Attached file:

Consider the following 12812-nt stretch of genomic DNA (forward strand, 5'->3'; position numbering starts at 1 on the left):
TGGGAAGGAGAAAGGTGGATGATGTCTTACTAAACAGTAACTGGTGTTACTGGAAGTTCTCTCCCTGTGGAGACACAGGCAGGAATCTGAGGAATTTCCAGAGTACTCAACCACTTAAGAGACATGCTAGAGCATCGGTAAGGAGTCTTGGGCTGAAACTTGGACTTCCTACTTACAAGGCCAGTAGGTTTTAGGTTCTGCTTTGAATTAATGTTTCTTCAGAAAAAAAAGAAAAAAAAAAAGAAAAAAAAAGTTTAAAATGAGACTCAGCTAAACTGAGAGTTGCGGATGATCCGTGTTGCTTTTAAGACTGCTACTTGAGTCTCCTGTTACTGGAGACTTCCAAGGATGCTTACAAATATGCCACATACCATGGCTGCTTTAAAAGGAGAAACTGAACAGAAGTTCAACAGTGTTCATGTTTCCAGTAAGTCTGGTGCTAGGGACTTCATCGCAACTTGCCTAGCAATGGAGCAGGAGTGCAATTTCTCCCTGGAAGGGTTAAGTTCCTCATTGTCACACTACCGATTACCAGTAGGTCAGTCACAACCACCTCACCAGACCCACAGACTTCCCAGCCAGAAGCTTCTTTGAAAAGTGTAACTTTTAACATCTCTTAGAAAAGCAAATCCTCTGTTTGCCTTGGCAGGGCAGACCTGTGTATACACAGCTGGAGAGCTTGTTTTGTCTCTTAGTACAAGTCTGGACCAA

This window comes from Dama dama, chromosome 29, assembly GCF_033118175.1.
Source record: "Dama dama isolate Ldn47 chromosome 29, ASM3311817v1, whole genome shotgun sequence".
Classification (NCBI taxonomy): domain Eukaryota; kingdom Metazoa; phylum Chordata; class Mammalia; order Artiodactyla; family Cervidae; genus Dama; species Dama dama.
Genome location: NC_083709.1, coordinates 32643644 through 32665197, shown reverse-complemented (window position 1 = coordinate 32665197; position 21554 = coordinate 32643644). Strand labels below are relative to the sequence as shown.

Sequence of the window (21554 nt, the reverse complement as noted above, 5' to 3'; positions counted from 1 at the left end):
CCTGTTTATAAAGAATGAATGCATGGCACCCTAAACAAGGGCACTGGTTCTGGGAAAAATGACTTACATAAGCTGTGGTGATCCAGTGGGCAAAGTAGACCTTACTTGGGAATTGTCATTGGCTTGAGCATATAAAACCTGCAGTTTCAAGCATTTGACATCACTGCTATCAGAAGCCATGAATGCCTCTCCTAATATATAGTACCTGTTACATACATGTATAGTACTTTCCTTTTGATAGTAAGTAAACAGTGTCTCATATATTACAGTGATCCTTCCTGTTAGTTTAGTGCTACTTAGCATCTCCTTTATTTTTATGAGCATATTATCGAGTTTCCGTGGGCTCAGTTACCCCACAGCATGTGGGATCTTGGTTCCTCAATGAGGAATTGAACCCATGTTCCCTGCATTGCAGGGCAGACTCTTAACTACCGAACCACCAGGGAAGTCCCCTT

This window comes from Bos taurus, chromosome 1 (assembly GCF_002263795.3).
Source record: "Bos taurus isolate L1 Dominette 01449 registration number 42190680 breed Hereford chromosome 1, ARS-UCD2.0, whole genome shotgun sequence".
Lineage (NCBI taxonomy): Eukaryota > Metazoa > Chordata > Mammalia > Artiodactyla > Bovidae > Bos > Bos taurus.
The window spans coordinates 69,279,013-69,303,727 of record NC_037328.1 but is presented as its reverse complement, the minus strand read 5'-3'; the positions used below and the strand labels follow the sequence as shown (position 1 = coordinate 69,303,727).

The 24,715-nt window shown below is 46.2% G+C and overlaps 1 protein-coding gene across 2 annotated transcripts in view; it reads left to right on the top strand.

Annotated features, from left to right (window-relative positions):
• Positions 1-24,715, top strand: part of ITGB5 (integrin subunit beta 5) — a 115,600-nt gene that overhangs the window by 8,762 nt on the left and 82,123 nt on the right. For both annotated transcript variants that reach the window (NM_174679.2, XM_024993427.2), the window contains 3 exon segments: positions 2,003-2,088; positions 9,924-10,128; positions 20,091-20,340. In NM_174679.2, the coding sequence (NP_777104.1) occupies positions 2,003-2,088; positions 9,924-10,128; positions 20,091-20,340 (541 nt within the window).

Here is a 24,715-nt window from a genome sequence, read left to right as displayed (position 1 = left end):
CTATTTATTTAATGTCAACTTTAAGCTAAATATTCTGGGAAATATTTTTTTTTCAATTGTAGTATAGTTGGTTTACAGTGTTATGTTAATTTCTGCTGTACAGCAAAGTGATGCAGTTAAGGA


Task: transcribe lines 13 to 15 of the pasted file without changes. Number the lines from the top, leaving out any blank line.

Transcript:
The 24,715-nt window shown below is 46.2% G+C and overlaps 1 protein-coding gene across 2 annotated transcripts in view; it reads left to right on the top strand.

Annotated features, from left to right (window-relative positions):
• Positions 1-24,715, top strand: part of ITGB5 (integrin subunit beta 5) — a 115,600-nt gene that overhangs the window by 8,762 nt on the left and 82,123 nt on the right. For both annotated transcript variants that reach the window (NM_174679.2, XM_024993427.2), the window contains 3 exon segments: positions 2,003-2,088; positions 9,924-10,128; positions 20,091-20,340. In NM_174679.2, the coding sequence (NP_777104.1) occupies positions 2,003-2,088; positions 9,924-10,128; positions 20,091-20,340 (541 nt within the window).